Thomas Reid d.1624

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Thomas REID or READ d.1624

Biographical Note

He was the son of James Reid, minister of Banchory Ternan in Kincardineshire. He graduated M.A from Marischal College, Aberdeen in 1600. In 1602 he became master of Aberdeen Grammar School, a post which he left the following year to become a regent of Marischal College. He remained in the post until 1607, when he left to travel the continent, studying at the universities of Rostock, where he published eight works on metaphysics, and Leipzig. On his return from the continent Reid settled in London where he became Latin Secretary to James VI/I from 1618 until his death. Alongside Patrick Young, Reid produced a Latin translated of the King’s collected works, published in 1619. He was incorporated M.A at Oxford in May 1620, along with his brother Alexander.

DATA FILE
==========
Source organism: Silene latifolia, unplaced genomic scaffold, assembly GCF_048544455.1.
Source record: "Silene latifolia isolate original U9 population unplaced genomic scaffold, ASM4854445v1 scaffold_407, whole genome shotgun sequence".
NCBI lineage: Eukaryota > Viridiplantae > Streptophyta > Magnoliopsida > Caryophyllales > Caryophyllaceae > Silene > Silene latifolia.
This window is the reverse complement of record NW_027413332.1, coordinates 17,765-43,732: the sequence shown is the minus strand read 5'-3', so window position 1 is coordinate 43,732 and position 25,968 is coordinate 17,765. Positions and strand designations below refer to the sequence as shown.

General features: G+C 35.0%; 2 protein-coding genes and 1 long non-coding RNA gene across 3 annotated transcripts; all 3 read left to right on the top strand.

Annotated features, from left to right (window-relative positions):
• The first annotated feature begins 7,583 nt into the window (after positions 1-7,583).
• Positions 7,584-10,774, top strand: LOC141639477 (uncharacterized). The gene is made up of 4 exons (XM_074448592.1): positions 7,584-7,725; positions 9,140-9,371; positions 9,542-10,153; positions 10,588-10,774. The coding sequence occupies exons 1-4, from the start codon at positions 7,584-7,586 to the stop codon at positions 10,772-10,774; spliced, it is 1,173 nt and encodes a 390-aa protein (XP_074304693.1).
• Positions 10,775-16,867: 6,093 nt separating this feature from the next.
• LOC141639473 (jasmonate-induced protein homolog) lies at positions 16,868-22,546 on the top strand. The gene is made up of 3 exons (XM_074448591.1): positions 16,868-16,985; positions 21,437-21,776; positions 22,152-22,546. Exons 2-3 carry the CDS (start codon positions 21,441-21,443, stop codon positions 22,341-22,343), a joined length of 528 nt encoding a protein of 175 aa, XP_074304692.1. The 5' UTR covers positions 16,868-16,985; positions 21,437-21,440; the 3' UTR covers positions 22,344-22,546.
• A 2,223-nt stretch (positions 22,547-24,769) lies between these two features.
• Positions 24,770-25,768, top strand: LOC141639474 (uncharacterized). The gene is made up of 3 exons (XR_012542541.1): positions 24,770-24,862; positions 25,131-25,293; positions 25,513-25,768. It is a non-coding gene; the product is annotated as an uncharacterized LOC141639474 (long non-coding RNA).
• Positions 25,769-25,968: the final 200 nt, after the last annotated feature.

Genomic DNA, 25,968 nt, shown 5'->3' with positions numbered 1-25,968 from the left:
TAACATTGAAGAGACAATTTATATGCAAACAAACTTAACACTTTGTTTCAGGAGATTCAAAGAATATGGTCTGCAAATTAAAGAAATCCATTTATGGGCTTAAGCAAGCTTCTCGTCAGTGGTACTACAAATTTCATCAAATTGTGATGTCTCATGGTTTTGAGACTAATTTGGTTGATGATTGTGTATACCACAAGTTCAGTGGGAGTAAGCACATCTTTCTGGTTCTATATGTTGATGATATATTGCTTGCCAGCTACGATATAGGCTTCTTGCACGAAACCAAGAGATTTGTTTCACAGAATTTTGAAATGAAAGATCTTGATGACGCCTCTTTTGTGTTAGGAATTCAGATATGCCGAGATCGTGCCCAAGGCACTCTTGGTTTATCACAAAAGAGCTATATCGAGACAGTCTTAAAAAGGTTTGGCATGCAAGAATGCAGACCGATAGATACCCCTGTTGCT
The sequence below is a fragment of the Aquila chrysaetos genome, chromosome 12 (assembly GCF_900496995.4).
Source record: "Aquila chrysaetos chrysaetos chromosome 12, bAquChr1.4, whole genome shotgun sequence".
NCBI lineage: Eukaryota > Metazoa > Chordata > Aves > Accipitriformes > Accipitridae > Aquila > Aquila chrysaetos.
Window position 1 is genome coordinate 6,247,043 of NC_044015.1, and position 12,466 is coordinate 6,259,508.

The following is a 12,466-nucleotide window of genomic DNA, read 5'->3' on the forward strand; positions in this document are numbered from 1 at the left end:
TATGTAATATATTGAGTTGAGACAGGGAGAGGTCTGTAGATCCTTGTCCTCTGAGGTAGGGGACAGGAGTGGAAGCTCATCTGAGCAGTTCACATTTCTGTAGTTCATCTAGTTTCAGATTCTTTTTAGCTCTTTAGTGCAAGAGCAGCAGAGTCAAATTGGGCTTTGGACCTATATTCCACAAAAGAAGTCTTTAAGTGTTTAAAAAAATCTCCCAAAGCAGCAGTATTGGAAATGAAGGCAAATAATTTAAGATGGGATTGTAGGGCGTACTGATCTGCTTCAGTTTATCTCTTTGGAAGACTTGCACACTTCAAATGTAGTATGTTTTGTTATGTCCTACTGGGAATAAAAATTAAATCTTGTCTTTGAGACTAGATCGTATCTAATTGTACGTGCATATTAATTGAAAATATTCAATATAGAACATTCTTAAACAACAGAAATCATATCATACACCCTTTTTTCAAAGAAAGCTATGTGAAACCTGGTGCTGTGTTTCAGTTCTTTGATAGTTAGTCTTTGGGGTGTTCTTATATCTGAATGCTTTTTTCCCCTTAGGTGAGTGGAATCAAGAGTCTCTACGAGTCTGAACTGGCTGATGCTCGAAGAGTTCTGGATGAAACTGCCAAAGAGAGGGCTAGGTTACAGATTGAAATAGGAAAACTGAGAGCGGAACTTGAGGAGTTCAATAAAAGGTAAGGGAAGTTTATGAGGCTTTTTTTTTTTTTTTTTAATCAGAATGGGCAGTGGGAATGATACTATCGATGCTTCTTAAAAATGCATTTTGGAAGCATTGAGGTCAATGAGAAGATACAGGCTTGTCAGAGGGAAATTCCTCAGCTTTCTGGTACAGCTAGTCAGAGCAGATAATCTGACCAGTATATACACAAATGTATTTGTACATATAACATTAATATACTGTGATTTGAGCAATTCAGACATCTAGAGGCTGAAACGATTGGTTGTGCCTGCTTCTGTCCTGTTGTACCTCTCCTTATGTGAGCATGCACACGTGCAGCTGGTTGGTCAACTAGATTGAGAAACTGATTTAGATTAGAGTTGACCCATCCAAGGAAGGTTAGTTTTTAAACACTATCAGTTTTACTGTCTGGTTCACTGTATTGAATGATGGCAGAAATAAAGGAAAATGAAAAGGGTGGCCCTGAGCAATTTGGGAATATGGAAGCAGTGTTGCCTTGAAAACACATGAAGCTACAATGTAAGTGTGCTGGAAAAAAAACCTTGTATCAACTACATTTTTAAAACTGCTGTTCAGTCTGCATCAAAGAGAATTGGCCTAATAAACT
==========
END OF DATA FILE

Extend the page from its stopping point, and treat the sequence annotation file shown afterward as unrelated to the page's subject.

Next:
In his will, dated 19th May 1624, Reid left a bequest of around 1350 books and manuscripts to Marischal College, as well as six thousand merks for the support of a librarian. His gift included 12 incunabula and numerous manuscirpts. The library was described by James Gordon as 'the best Library that ever the north pairtes of Scottland saw' (Gordon, vol.3, p.89)

Among the manuscripts he donated was the Aberdeen Bestiary, likely given to him from the Royal Library by Patrick Young (d.1652), whose father was Royal librarian.

The majority of Reid’s incunabula were printed in Italy, though most are bound in sixteenth-century English bindings, suggesting he purchased these while living in London.

At least 16 of the manuscripts donated by Reid have the previous provenance of St Paul’s Cathedral library, and several have the provenance of Thomas Graunt, the treasurer of St Paul’s from 1454 to 1474.

His library survives at the University of Aberdeen.

Characteristic Markings

A number of Reid’s books were inscribed with the latin form of Reid’s name “Thomas Rhaedus” or “Thomae Rhoedi” alongside “et amicorum.” This can be seen on his copy of Euclid (Paris, 1598) (pi 5131 Euc G 2) & Aristotle’s Alexandrou tou Aphrodisieos (Florence, 1521) (pi 88855 Apr A) among others.